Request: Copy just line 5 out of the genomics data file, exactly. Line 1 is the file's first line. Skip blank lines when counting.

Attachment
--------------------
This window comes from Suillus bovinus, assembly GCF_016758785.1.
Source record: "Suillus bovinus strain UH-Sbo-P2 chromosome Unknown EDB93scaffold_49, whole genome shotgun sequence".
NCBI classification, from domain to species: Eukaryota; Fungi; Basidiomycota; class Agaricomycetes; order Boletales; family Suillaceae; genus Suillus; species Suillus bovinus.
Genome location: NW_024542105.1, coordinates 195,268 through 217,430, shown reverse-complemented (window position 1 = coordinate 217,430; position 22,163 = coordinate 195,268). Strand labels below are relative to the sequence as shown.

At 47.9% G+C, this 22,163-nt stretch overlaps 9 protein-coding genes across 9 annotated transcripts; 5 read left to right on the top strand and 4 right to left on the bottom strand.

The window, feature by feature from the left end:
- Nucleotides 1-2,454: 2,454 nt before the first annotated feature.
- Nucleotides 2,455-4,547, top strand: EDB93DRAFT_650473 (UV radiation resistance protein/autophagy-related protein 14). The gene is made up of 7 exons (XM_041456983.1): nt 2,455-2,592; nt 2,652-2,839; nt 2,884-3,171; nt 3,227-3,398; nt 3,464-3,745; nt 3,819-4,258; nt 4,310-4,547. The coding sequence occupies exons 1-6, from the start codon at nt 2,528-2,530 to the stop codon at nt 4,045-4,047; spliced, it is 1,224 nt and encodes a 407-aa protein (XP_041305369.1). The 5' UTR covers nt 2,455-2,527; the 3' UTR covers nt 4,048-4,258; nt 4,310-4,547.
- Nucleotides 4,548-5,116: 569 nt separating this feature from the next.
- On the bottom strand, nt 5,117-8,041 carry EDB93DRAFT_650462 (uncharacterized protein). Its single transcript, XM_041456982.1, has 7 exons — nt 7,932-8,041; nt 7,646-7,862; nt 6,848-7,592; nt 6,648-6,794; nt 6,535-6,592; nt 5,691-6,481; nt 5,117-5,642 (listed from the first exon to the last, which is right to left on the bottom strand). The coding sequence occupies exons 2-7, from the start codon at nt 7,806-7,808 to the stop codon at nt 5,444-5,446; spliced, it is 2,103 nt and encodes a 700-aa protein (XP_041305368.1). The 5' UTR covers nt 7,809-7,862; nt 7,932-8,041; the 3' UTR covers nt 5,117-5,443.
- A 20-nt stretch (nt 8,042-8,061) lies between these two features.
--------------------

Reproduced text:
At 47.9% G+C, this 22,163-nt stretch overlaps 9 protein-coding genes across 9 annotated transcripts; 5 read left to right on the top strand and 4 right to left on the bottom strand.